7. 7.

    Pillai R, Kumaran S, Jeyaseelan L, George SP, Sahajanandan R. Usefulness of ultrasound-guided measurement of minimal transverse diameter of subglottic airway in determining the endotracheal tube size in children with congenital heart disease: a prospective observational study. Ann Card Anaesth. 2018;21(4):382–7.

    Article  Google Scholar 

  8. 8.

    You-Ten KE, Wong DT, Ye XY, Arzola C, Zand A, Siddiqui N. Practice of ultrasound-guided palpation of neck landmarks improves accuracy of external palpation of the cricothyroid membrane. Anesth Analg. 2018;127(6):1377–82.

    Article  Google Scholar 

  9. 9.

    Muslu B, Sert H, Kaya A, et al. Use of sonography for rapid identification of esophageal and tracheal intubations in adult patients. J Ultrasound Med. 2011;30(5):671–6.

    Article  Google Scholar 

  10. 10.

    Chun R, Kirkpatrick AW, Sirois M, et al. Where’s the tube? Evaluation of hand-held ultrasound in confirming endotracheal tube placement. Prehosp Disaster Med. 2004;19(4):366–9.

    Article  Google Scholar 

  11. 11.

    Blaivas M, Tsung JW. Point-of-care sonographic detection of left endobronchial main stem intubation and obstruction versus endotracheal intubation. J Ultrasound Med. 2008;27(5):785–9.

    Article  Google Scholar 

  12. 12.

    Hosseini JS, Talebian MT, Ghafari MH, et al. Secondary confirmation of endotracheal tube position by diaphragm motion in right subcostal ultrasound view. Int J Crit Illn Inj Sci. 2013;3(2):113–7.

    Article  Google Scholar 

  13. 13.

    Wang SY, Xue FS, Liu YY. Comparing ultrasound-guided and fiberscope-guided intubation. J Anesth. 2018;32(1):147.

    Article  Google Scholar 

Download references

Acknowledgements

The authors acknowledge the staff of anesthesia nurses at the department of Anesthesia, ZhongShan Hospital, Fudan University.

Funding

Departmental funding only.

Author information

Affiliations

Authors

Contributions

All authors have read and approved the final manuscript. YYM, YW and SJG conceived and designed the study. YW performed the statistical analyses. YYM wrote the first draft of the manuscript, which was revised by SJG. YYM, YW, PS, XC, SJG participated in data collection.

Corresponding authors

Correspondence to Yan Wang or Shengjin Ge.

Ethics declarations

Ethics approval and consent to participate

This prospective randomized study was approved by the Ethical Committee of Zhongshan Hospital, Fudan University (Approval No: B2016-099R). The study was registered at chictr.org.cn (ChiCTR-IIC-17010875) on 15 March 2017. Written informed consent was obtained from all participants.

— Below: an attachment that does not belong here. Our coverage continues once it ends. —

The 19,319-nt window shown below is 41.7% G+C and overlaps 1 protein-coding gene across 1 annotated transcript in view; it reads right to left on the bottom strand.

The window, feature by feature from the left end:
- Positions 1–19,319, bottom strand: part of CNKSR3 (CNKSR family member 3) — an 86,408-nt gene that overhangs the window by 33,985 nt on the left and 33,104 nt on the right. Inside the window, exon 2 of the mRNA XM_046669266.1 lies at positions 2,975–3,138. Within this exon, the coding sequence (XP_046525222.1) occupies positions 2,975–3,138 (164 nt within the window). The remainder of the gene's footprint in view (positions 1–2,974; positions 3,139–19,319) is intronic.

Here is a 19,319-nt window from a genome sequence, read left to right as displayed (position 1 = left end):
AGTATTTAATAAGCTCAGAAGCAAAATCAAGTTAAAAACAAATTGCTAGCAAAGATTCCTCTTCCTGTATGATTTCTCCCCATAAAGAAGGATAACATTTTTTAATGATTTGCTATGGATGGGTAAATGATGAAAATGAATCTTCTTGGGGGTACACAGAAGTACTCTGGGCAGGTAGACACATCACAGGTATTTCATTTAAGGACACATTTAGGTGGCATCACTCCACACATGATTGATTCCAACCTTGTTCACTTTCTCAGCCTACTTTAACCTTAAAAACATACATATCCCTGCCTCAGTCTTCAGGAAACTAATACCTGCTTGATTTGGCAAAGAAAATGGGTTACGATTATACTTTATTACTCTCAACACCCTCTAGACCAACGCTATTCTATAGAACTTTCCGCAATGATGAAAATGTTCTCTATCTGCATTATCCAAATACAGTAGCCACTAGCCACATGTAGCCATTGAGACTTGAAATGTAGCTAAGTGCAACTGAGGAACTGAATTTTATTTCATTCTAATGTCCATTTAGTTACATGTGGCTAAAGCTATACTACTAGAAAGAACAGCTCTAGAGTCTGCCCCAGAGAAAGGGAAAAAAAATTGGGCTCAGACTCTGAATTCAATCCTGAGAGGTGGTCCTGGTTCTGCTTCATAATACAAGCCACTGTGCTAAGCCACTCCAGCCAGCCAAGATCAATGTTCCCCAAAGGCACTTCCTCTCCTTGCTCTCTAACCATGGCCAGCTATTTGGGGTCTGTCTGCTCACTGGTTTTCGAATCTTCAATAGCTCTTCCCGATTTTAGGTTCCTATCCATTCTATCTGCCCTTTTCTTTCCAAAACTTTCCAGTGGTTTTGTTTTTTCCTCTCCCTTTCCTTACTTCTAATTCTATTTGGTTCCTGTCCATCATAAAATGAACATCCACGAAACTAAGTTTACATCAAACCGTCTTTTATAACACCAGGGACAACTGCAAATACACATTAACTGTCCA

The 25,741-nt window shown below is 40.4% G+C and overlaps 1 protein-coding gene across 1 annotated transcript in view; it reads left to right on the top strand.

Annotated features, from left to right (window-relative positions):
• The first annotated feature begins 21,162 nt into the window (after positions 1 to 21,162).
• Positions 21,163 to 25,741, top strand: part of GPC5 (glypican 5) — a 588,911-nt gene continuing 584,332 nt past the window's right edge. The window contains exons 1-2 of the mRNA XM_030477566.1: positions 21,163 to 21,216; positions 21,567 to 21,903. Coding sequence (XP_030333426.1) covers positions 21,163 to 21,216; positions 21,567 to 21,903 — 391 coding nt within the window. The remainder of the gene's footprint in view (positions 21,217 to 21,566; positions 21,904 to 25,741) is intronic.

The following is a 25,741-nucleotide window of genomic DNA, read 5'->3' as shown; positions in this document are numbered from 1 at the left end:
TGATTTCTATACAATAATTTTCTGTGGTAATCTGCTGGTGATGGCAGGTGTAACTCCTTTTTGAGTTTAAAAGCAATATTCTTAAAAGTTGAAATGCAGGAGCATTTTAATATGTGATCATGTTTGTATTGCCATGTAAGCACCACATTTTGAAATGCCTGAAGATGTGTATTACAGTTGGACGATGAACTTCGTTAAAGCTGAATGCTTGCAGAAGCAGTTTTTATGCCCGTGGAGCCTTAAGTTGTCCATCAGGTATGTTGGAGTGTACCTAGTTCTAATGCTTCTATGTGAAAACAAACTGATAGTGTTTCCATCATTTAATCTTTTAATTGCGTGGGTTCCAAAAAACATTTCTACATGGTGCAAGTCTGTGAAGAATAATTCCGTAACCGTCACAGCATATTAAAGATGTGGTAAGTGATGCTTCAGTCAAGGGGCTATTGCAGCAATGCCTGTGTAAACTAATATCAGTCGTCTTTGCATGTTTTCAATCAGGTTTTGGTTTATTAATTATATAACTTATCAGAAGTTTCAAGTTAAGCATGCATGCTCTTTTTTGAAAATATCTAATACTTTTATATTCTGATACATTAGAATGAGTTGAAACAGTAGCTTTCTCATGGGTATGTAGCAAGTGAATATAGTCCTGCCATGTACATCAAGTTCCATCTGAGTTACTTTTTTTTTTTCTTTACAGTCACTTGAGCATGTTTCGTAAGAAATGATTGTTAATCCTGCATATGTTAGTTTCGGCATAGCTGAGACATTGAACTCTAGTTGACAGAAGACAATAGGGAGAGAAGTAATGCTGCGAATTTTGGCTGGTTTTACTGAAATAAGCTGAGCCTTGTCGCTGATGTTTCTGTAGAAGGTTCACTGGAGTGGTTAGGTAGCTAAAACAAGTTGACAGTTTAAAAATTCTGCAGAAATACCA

Consent for publication

Not applicable.

Competing interests

The authors declare that they have no competing interests.

Additional information

Publisher’s Note

Springer Nature remains neutral with regard to jurisdictional claims in published maps and institutional affiliations.

Rights and permissions

Open Access This article is licensed under a Creative Commons Attribution 4.0 International License, which permits use, sharing, adaptation, distribution and reproduction in any medium or format, as long as you give appropriate credit to the original author(s) and the source, provide a link to the Creative Commons licence, and indicate if changes were made. The images or other third party material in this article are included in the article's Creative Commons licence, unless indicated otherwise in a credit line to the material. If material is not included in the article's Creative Commons licence and your intended use is not permitted by statutory regulation or exceeds the permitted use, you will need to obtain permission directly from the copyright holder. To view a copy of this licence, visit http://creativecommons.org/licenses/by/4.0/. The Creative Commons Public Domain Dedication waiver (http://creativecommons.org/publicdomain/zero/1.0/) applies to the data made available in this article, unless otherwise stated in a credit line to the data.

Reprints and Permissions

About this article

Verify currency and authenticity via CrossMark

Cite this article

Ma, Y., Wang, Y., Shi, P. et al. Ultrasound-guided versus Shikani optical stylet-aided tracheal intubation: a prospective randomized study. BMC Anesthesiol 20, 221 (2020). https://doi.org/10.1186/s12871-020-01133-4

Download citation

Keywords

  • Ultrasound
  • Shikani optical Stylet
  • Tracheal intubation
  • Anesthesia